EDITORIAL: Things seem to be changing pretty fast in the Middle East. First the United Arab Emirates (UAE) led a number of Arab countries in a surprising move to normalise ties with Israel, even though the Kingdom of Saudi Arabia (KSA) hasn’t yet done so, then Gulf Cooperation Council (GCC) heavyweights moved very quickly and surprisingly to repair ties with Qatar, and now there are signs that Riyadh and Tehran are also trying to bury the hatchet and bring peace to the region as well as the wider Muslim world. The two have stakes on opposing sides in a number of regional conflicts, like Syria and Yemen, not to mention how they have encouraged and funded different factions and militias in a number of Muslim countries outside the region, ours being no exception. So anything that can bring them together will surely be greeted far and wide.
Riyadh has denied any such talks so far, while Iran is keeping silent, but the Financial Times reported that the two have indeed been talking in Baghdad since at least early this month; something that the government of Iraq has not denied so far. The negotiations have apparently been brokered by Iraqi Prime Minister Mustafa al-Kadhemi, most likely to keep his country from becoming yet another proxy battlefield between the two regional rivals than anything else, and it seems they are waiting to make some definitive advances before taking the whole thing to the press. Surely, it is no coincidence that this attempt at a thaw has come just when efforts are under way in Vienna to bring the US back to the 2015 nuclear deal and also to persuade Iran to implement nuclear commitments that it had suspended in response to US sanctions.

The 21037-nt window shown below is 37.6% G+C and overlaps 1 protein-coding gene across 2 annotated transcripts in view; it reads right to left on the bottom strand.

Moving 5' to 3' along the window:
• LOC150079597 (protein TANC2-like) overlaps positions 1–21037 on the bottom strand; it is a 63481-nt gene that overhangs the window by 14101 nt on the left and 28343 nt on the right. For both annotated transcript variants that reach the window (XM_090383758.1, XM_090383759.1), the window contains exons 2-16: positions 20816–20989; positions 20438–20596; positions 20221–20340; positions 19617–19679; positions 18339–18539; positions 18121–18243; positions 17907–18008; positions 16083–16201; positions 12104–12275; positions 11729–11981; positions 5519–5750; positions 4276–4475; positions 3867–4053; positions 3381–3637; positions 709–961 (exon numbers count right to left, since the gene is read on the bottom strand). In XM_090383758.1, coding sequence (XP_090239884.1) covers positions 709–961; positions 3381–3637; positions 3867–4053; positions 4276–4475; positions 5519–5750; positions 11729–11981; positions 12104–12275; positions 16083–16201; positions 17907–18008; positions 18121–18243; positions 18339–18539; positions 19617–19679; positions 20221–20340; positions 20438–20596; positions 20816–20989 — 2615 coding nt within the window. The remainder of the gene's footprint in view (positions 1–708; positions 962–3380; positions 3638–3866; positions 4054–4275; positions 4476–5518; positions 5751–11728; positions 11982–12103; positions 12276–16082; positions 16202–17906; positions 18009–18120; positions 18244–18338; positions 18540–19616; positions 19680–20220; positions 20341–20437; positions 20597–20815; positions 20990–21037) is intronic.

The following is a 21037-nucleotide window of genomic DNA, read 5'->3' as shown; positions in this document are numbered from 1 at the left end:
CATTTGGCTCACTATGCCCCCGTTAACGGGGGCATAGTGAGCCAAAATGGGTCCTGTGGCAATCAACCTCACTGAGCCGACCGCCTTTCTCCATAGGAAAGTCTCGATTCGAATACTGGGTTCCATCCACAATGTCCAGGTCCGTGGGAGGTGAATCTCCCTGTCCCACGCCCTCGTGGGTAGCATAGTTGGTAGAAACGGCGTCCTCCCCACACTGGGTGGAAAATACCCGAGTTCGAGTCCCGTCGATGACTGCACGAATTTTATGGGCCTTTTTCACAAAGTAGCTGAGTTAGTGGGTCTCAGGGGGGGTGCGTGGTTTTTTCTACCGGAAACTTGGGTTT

KSA, which along with Israel cheered the loudest and hardest when former US President Donald Trump pulled the plug on the Iran deal, now realises that the tide has turned in Washington and the Biden White House sees the Middle East through a very different lens. That explains the rush to make up with Qatar and now the initiative to reach out to Iran. If this is true and President Biden is indeed the driving force behind this détente, then there is a very good chance of the Gulf and all countries around it to emerge stronger and more secure by the end of his presidential term. Countries like Pakistan, which are from outside the region yet pretty close to both Iran and KSA, can play a very important and constructive role in this regard. Since Pakistan has always had exemplary ties with Saudi Arabia and shares a very large border with Iran - besides being a major non-Nato US ally - and has also offered to mediate before, its services should also be utilised for the benefit of all parties concerned.
Iran has not just been squeezed by western sanctions but is also pretty much isolated within the region and much of the Muslim world because of its differences with Saudi Arabia. And with oil in serious danger of being stripped of the Black Gold status that made GCC reserves and sovereign wealth funds the envy of the world, Saudi Arabia can also do without the needless hassle that comes with keeping pace with all its proxy battles and mini-wars with Iran in different parts of the world.
Both Riyadh and Tehran need to display the political maturity needed to grasp this rare moment and reach a lasting peace agreement. For that would not amount to just two countries and cultures coming together after a very long time, but rather all Muslim countries being given the opportunity to live without the biggest dividing factor between them. Hopefully, better sense will prevail and the US will, for once, push the Middle East sincerely towards lasting peace rather than unending conflict.
Copyright Business Recorder, 2021